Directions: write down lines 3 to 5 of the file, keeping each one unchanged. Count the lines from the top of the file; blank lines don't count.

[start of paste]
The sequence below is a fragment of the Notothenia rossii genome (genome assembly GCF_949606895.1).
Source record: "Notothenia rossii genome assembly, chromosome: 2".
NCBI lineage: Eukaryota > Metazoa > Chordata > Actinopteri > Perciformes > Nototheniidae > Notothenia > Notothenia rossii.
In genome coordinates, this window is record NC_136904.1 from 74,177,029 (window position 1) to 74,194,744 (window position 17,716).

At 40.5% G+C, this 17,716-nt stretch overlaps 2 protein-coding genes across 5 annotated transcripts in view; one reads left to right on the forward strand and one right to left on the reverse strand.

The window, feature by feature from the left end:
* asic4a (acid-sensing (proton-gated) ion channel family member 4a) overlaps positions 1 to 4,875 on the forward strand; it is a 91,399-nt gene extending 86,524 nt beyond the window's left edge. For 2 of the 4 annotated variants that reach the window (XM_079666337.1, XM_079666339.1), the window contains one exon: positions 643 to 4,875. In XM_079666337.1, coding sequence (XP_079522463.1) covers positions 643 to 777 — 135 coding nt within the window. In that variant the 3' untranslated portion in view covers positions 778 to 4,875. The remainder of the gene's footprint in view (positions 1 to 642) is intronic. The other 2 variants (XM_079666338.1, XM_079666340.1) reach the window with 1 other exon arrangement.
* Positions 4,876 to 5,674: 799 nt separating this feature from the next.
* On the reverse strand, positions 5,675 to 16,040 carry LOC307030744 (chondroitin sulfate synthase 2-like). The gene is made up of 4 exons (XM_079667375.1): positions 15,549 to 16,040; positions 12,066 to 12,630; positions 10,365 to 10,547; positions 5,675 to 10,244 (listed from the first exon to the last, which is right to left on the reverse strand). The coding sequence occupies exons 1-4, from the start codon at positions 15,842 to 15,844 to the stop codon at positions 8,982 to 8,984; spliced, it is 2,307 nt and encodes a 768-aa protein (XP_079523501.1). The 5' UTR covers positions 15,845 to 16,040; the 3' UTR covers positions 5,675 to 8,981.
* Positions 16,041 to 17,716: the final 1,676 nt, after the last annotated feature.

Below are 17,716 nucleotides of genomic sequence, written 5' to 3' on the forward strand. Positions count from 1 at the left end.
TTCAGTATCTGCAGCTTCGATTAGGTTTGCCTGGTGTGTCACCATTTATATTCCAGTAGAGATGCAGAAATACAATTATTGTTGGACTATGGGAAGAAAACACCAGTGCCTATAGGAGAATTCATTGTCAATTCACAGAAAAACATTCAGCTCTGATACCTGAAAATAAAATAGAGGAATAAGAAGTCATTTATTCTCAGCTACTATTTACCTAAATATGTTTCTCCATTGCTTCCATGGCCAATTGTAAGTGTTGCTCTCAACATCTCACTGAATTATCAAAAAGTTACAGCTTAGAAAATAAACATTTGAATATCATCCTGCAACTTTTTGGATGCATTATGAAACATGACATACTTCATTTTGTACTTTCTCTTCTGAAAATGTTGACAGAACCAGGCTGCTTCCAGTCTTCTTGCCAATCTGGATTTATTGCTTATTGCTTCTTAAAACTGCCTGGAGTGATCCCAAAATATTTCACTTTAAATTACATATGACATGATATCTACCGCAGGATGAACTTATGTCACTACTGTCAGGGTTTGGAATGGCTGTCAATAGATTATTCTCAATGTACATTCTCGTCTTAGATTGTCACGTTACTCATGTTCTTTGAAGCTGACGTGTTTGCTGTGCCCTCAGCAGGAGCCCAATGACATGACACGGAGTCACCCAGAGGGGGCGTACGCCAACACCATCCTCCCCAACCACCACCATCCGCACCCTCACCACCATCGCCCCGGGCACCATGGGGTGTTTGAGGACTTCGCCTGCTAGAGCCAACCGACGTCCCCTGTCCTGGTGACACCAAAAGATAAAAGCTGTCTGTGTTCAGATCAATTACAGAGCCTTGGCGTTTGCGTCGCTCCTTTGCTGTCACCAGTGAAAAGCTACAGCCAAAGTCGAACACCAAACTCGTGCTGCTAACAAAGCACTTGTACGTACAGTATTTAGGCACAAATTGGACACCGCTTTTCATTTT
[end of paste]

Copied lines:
NCBI lineage: Eukaryota > Metazoa > Chordata > Actinopteri > Perciformes > Nototheniidae > Notothenia > Notothenia rossii.
In genome coordinates, this window is record NC_136904.1 from 74,177,029 (window position 1) to 74,194,744 (window position 17,716).

At 40.5% G+C, this 17,716-nt stretch overlaps 2 protein-coding genes across 5 annotated transcripts in view; one reads left to right on the forward strand and one right to left on the reverse strand.